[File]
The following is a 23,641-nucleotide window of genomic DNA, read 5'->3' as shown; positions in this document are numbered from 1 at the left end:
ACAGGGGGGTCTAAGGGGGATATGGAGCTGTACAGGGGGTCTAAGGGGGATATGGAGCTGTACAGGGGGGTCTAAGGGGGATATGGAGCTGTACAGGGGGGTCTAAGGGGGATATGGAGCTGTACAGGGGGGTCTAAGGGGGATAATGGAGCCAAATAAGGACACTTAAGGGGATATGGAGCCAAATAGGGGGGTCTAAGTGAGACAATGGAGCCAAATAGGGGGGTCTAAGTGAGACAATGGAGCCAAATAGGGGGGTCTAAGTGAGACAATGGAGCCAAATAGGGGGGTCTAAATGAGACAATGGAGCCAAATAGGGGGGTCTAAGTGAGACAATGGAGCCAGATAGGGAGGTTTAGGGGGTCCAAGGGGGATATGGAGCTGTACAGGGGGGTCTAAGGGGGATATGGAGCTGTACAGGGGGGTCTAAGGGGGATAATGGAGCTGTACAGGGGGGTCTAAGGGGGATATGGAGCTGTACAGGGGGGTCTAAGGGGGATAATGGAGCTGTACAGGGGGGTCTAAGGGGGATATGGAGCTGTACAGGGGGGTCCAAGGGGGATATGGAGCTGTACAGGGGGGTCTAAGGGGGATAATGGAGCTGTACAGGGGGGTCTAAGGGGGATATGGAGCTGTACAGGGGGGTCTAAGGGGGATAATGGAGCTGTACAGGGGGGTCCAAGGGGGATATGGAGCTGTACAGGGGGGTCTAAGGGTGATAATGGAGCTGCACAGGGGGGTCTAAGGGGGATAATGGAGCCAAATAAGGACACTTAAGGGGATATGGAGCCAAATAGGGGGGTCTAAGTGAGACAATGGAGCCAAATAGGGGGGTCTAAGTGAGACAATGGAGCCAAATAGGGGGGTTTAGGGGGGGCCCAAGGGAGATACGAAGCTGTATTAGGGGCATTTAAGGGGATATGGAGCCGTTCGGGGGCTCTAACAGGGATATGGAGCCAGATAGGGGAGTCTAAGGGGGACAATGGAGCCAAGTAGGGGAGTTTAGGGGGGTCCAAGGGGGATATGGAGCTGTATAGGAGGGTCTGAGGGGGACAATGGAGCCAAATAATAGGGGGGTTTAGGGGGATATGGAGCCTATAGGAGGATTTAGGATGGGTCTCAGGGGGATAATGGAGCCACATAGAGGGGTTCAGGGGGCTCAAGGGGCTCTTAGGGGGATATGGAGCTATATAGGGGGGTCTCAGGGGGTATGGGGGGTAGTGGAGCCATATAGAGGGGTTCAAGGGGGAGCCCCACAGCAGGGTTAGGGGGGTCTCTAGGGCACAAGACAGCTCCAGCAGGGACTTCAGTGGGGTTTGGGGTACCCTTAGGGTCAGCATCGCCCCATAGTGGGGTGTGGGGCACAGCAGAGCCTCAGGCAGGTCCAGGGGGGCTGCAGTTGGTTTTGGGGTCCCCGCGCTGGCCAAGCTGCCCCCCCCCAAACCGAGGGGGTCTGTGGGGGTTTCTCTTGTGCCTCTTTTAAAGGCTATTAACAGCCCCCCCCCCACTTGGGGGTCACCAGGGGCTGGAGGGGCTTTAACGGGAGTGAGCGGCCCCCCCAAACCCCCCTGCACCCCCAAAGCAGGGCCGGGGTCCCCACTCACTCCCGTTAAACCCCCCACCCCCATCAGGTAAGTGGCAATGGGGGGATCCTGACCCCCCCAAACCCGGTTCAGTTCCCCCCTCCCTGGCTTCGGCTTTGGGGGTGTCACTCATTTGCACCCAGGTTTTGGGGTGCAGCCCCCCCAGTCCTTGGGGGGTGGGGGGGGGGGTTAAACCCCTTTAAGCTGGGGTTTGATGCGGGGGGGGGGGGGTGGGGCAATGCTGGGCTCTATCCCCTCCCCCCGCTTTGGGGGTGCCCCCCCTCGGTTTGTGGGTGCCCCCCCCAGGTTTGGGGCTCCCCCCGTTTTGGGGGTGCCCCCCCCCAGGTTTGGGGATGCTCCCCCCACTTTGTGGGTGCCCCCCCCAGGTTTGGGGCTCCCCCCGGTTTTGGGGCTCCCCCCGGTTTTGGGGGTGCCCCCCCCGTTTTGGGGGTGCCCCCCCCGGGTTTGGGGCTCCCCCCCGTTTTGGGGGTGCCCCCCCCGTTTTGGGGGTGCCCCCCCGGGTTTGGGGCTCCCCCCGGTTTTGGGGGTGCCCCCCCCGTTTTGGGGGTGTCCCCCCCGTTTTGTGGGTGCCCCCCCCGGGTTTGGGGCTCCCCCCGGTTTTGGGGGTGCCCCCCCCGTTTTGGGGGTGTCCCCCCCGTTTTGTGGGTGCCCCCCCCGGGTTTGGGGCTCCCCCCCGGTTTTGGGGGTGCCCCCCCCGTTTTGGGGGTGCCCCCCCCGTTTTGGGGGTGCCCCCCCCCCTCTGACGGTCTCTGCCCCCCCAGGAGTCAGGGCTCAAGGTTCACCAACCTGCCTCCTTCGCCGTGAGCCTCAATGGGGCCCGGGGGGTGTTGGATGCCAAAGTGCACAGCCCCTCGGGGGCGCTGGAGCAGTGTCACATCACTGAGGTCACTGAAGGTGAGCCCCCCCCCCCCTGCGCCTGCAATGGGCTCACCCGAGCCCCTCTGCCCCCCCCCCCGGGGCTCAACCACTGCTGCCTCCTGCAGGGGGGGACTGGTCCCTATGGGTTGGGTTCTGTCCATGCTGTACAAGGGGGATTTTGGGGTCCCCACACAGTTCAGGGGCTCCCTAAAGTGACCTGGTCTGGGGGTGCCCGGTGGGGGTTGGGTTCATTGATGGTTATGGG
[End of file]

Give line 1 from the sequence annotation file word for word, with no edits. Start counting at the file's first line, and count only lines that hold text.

The following is a 23,641-nucleotide window of genomic DNA, read 5'->3' as shown; positions in this document are numbered from 1 at the left end: